(I will also note that our amnesia did not really end or even dampen our flashbacks. It just made them devoid of content, and thus very difficult to stop.)

--Rogan

(no subject)

Date: 2017-07-01 01:07 am (UTC)
From: [personal profile] chalcedony_px4

(I will also note that our amnesia did not really end or even dampen our flashbacks. It just made them devoid of content, and thus very difficult to stop.)

(−) Without meaning any claim over what you're describing, that sounds like the difference between suppressed and neutralized/quashed memories (we don't really have a good term for the latter; there's probably a better one we don't know). Do you have any differential experience between those?

(OT: yay, I think this abbr style might be a good way to represent the distinctions between us in an HTML context)

(no subject)

Date: 2017-07-01 01:14 am (UTC)
lb_lee: A happy little brain with a bandage on it, surrounded by a circle and the words LB Lee. (Default)
From: [personal profile] lb_lee
Ah, that's a good distinction I hadn't thought to make! Yeah, I got nothing there, truth be told!

Re: Thoughts

Date: 2017-07-01 01:28 am (UTC)
lb_lee: A happy little brain with a bandage on it, surrounded by a circle and the words LB Lee. (Default)
From: [personal profile] lb_lee
Yeah, it's an interesting thought, though!

I've also heard that there are medications, opioids I think, that seem to have really good effect on flashbacks that are in the works! But I wouldn't take my word for it, it was just something I heard from someone who was trying one of them and said it did wonders.

--Rogan

Re: Thoughts

Date: 2017-07-01 09:57 am (UTC)
gingicat: drawing of me based on wedding photo (Default)
From: [personal profile] gingicat
Opiates are the *only* option for some. Hurry up, science, make a non-opioid painkiller that actually works for them!

(no subject)

Date: 2017-07-01 01:25 am (UTC)
From: [personal profile] chalcedony_px4

(−) From what little we know of this sort of thing from other sources, it seems like actually activating any of the risks by accident could be pretty tricky—but it depends on how strong the effect is, and how deep the required precursor states are, so perhaps we shouldn't say anything until something comes out more concretely. (It's also often hard to tell how other people experience this sort of thing (I'll let Illum write that one up in a bit if she wants).)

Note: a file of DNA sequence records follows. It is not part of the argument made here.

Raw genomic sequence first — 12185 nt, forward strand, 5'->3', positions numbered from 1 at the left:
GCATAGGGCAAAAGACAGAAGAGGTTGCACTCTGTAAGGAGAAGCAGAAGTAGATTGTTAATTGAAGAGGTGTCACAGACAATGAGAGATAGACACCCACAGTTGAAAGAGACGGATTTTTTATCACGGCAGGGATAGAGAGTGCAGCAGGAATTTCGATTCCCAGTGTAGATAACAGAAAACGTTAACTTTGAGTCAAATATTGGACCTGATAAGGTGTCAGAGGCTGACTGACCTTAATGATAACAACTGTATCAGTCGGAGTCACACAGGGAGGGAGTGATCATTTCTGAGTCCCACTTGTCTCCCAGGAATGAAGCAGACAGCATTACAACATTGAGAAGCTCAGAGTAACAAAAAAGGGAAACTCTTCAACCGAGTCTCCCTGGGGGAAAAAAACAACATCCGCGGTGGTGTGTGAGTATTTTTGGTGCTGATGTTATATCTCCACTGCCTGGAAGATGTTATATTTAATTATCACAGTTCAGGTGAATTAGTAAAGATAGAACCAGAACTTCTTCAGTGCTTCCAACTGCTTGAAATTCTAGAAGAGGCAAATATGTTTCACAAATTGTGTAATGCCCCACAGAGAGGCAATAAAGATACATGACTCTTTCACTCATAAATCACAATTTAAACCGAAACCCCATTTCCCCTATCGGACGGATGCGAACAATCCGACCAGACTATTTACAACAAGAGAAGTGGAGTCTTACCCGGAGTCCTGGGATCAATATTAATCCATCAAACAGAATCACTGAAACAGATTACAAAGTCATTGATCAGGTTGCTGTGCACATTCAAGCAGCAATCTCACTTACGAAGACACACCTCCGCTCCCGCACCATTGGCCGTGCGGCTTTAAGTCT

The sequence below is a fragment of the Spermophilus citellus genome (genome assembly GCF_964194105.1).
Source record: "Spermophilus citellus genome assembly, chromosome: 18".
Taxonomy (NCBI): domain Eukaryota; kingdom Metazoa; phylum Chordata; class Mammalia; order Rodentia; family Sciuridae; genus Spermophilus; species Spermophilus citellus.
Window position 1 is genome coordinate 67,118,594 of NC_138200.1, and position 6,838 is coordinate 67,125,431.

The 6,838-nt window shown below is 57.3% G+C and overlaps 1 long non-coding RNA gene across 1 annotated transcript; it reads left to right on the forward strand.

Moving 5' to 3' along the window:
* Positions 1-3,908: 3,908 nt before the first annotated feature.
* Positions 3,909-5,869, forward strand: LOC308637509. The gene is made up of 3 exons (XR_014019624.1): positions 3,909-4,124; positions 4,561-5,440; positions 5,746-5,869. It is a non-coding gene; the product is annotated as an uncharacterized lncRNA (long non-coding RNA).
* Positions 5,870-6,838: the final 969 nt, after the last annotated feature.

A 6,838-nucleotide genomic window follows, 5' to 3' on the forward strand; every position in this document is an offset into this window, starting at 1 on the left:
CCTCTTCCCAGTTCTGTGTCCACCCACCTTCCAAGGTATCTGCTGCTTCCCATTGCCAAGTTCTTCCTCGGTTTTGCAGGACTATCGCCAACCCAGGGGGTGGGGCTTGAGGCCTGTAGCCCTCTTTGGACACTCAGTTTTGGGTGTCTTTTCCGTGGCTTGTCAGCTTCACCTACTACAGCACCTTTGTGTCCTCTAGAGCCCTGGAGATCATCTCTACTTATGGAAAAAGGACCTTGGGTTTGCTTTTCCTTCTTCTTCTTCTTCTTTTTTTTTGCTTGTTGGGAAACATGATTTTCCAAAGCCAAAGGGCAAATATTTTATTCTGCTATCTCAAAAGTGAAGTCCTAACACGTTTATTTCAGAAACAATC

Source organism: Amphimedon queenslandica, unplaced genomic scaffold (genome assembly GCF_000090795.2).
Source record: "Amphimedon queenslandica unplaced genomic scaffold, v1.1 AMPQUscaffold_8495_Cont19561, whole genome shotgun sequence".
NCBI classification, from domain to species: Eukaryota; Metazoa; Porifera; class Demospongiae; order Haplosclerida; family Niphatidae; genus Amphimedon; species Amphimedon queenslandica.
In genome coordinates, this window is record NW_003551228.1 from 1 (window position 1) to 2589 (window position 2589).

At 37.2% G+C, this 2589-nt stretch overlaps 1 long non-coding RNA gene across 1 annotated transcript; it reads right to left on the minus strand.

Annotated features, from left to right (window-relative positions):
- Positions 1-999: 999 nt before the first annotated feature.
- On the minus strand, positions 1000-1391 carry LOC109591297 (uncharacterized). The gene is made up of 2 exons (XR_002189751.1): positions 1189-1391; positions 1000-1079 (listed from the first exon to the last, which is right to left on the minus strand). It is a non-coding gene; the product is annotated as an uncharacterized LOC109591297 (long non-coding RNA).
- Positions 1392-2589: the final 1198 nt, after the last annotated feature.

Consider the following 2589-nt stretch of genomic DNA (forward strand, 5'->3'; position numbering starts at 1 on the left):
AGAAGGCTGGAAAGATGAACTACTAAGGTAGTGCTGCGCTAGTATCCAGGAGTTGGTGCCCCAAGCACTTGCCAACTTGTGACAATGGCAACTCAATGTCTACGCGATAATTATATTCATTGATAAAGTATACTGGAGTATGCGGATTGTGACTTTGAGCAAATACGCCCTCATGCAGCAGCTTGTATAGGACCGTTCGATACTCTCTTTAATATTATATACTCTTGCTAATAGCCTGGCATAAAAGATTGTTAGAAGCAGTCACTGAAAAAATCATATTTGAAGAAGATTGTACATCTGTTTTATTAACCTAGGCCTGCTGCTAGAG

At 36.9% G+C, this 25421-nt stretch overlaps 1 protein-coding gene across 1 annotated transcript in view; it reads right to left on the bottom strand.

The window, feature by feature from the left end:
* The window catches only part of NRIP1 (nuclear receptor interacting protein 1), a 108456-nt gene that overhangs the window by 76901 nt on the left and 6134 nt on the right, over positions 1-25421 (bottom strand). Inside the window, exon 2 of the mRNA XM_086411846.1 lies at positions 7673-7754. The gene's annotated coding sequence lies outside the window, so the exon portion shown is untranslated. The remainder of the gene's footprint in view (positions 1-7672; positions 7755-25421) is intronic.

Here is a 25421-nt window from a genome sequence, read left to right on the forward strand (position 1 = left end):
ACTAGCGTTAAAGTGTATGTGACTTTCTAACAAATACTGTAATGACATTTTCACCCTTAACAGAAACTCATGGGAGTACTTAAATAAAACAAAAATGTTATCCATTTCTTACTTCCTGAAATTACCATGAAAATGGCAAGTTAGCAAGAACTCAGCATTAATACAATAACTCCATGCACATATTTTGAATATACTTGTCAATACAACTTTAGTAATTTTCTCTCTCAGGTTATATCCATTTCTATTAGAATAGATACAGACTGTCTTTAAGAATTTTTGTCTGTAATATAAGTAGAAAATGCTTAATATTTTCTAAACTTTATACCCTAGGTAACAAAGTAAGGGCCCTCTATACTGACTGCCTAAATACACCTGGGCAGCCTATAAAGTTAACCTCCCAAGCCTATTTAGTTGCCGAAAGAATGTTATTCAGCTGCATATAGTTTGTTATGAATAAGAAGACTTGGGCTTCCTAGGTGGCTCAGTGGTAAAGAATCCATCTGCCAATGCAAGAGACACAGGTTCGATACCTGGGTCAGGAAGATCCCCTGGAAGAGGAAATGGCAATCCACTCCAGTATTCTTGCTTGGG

The specific idea of a “mindwipe” drug seems more implausible if one interprets it as having a very broadly-scoped effect (which is how that term reads to me); if what's meant is something narrower, then it's less likely that they'd blow away anything they couldn't reconstruct another way.

Targeted abuse could be extremely bad; it depends on how much of an effect the victim would notice while it's happening, how easily they can be tricked into the necessary access states, and whether they can be trained to avoid those states if they suspect something; most people we've said anything to say they have no known mechanism for the pink-elephant problem (we have one which may or may not work in a situation like this, but our defenses are separate from that). Whether this would be worse than existing methods of torture is unclear; untrained attackers may have trouble getting good selectivity and depth.

Re: Well...

Date: 2017-07-01 02:02 am (UTC)
From: [personal profile] chalcedony_px4

*sigh* There already are broad-spectrum mindwiping drugs. Most of them aren't meant to do that, but it's a known risk especially for older patients with some hospital treatments. They go in with a whole mind and come out a demented husk. Among the more notorious classes of drugs that do this are chemical restraints and certain surgical anaesthetics.

(−) Oh, right. Those. Sorry, that was a blind spot; I got too caught up thinking about extensions of the precise version. *facepaw*

The rest mostly matches up with our extrapolations from experience with our system-native memory-etching mechanisms, though we manage the fragmentation problem so instinctively that it barely ever comes up at all in that context. (Illum was just going to write about the rest of that, but then got cold feet about it. I think she should have posted it, honestly, but I don't have enough channels left to pull out the details and write them again right now, feh.)

(It is still really hard for us to imagine how people without memory-etching as a native part of their reality perceive this stuff; there's something about the way their state-space range or lack thereof works that just… buh??)

Re: Well...

Date: 2017-07-01 09:00 pm (UTC)
From: [personal profile] chalcedony_px4